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Offline (Male) Rusky
Reply #1 Posted on: March 29, 2010, 09:07:45 AM

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How about multiple inheritance or a component system so you could combine them in more ways? Collisions, graphics, both or neither?
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Offline (Male) Josh @ Dreamland
Reply #2 Posted on: March 29, 2010, 09:44:29 AM

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I considered it (it was in fact my first thought), but then indexes could end up different between files, and thus a file could end up reading the wrong block of memory to fetch its variable.

Like using int vs a variant type for x and y: changing the size based on multiple inheritance could totally fuck up collision code, as it would suddenly be reading 12 bytes further than where it should be for each variant that became an int.

The solution would be to include the settings file to understand which size it was looking at, but doing so would require recompile, and that is exactly what this tier system is designed to avoid.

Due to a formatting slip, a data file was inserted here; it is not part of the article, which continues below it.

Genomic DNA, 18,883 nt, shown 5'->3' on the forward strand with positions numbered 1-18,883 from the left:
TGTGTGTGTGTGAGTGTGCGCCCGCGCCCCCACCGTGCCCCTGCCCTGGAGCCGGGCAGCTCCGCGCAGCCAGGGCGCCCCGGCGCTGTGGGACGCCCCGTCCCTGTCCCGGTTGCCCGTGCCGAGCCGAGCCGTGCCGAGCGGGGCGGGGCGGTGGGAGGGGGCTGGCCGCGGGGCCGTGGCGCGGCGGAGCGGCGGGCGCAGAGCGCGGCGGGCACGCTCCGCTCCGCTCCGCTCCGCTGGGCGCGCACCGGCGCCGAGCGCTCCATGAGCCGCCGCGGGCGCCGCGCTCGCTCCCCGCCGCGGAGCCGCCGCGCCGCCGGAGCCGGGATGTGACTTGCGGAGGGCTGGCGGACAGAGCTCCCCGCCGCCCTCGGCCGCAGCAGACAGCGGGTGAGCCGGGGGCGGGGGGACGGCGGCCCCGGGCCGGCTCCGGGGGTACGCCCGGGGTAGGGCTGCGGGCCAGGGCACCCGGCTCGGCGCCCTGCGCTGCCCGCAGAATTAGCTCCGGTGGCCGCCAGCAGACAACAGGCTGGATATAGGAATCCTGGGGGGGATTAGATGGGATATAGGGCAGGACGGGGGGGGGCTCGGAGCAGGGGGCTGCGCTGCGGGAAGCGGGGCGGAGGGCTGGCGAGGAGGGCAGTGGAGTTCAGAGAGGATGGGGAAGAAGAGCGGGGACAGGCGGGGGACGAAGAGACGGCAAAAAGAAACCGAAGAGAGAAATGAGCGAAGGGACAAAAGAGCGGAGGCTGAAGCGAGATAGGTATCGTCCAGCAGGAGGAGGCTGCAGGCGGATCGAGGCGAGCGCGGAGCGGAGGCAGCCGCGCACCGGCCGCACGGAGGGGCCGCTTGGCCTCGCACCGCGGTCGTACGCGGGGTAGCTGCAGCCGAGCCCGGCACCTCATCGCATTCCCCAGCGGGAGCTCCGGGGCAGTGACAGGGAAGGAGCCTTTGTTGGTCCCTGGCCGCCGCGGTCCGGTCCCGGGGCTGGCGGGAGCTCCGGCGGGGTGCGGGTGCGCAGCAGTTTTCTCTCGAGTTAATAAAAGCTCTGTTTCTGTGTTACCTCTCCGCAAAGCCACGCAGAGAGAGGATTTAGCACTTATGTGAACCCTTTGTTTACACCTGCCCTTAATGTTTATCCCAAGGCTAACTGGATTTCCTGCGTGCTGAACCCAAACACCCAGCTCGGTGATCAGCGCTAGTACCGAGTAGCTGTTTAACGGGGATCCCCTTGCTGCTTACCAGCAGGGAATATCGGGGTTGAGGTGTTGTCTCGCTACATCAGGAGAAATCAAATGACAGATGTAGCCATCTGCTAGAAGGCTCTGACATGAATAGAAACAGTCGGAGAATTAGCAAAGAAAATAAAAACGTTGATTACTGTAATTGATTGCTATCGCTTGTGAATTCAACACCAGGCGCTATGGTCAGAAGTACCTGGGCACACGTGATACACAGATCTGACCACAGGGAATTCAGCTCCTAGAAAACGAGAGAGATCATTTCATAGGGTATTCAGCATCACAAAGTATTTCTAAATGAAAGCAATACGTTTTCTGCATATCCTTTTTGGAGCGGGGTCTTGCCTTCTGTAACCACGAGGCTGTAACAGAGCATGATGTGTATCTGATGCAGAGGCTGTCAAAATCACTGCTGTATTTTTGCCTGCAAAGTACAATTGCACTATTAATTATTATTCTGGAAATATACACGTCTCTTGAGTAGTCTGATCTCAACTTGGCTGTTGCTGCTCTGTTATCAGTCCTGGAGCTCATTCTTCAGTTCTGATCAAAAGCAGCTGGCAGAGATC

Edit: let me clarify.
Each new step in the tier must assume as few sizes as possible from the previous ones. We want systems to be removable or swappable, but allowing a system to be changed can likely impact the behavior of other parts of the system. In this hierarchy, the affected parts will all be lower tiers. For instance, if you removed graphics, the assumption is that you'd have no further need for collisions.

The instance functions can make use of tier one, needing only ID and object index. They'll never even notice if the collision system is removed or changed.

There is still some need for recompile, but with completely linear tiers it becomes seldom or trivial enough to where a new source file can be made to accommodate each change to a lower tier. Multiple inheritance could vastly screw that up.